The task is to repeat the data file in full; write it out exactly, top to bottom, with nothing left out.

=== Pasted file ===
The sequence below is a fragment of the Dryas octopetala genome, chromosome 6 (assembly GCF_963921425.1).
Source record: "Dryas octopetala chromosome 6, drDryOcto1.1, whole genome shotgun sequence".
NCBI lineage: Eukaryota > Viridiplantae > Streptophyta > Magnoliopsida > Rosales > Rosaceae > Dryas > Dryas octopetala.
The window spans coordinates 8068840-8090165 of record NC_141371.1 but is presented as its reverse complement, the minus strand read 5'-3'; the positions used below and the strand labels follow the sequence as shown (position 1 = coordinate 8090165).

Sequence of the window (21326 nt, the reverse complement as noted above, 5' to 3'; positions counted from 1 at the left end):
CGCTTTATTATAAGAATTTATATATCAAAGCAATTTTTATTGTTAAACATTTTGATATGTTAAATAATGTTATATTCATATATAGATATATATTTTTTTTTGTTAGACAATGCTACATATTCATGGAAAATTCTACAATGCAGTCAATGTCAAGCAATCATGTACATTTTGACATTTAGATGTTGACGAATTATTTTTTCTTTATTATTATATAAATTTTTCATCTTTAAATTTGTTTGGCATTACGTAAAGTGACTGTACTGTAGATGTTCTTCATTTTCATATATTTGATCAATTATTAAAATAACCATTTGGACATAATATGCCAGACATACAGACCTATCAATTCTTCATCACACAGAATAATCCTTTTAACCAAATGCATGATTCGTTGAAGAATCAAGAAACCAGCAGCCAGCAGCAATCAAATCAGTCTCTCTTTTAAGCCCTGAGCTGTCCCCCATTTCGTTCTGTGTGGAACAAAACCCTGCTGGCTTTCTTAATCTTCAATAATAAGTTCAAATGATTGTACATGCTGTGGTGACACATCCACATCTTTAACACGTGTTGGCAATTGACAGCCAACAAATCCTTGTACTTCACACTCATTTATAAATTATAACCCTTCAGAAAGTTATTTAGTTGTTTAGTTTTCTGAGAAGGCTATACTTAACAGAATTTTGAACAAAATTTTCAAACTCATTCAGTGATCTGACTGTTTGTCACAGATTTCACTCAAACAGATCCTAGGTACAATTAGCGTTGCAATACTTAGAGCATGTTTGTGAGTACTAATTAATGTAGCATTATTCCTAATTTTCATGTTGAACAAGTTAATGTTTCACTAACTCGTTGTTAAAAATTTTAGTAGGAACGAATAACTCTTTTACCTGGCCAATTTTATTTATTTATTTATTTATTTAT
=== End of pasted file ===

The sequence below is a fragment of the Dryas octopetala genome, chromosome 6 (assembly GCF_963921425.1).
Source record: "Dryas octopetala chromosome 6, drDryOcto1.1, whole genome shotgun sequence".
NCBI lineage: Eukaryota > Viridiplantae > Streptophyta > Magnoliopsida > Rosales > Rosaceae > Dryas > Dryas octopetala.
The window spans coordinates 8068840-8090165 of record NC_141371.1 but is presented as its reverse complement, the minus strand read 5'-3'; the positions used below and the strand labels follow the sequence as shown (position 1 = coordinate 8090165).

Sequence of the window (21326 nt, the reverse complement as noted above, 5' to 3'; positions counted from 1 at the left end):
CGCTTTATTATAAGAATTTATATATCAAAGCAATTTTTATTGTTAAACATTTTGATATGTTAAATAATGTTATATTCATATATAGATATATATTTTTTTTTGTTAGACAATGCTACATATTCATGGAAAATTCTACAATGCAGTCAATGTCAAGCAATCATGTACATTTTGACATTTAGATGTTGACGAATTATTTTTTCTTTATTATTATATAAATTTTTCATCTTTAAATTTGTTTGGCATTACGTAAAGTGACTGTACTGTAGATGTTCTTCATTTTCATATATTTGATCAATTATTAAAATAACCATTTGGACATAATATGCCAGACATACAGACCTATCAATTCTTCATCACACAGAATAATCCTTTTAACCAAATGCATGATTCGTTGAAGAATCAAGAAACCAGCAGCCAGCAGCAATCAAATCAGTCTCTCTTTTAAGCCCTGAGCTGTCCCCCATTTCGTTCTGTGTGGAACAAAACCCTGCTGGCTTTCTTAATCTTCAATAATAAGTTCAAATGATTGTACATGCTGTGGTGACACATCCACATCTTTAACACGTGTTGGCAATTGACAGCCAACAAATCCTTGTACTTCACACTCATTTATAAATTATAACCCTTCAGAAAGTTATTTAGTTGTTTAGTTTTCTGAGAAGGCTATACTTAACAGAATTTTGAACAAAATTTTCAAACTCATTCAGTGATCTGACTGTTTGTCACAGATTTCACTCAAACAGATCCTAGGTACAATTAGCGTTGCAATACTTAGAGCATGTTTGTGAGTACTAATTAATGTAGCATTATTCCTAATTTTCATGTTGAACAAGTTAATGTTTCACTAACTCGTTGTTAAAAATTTTAGTAGGAACGAATAACTCTTTTACCTGGCCAATTTTATTTATTTATTTATTTATTTAT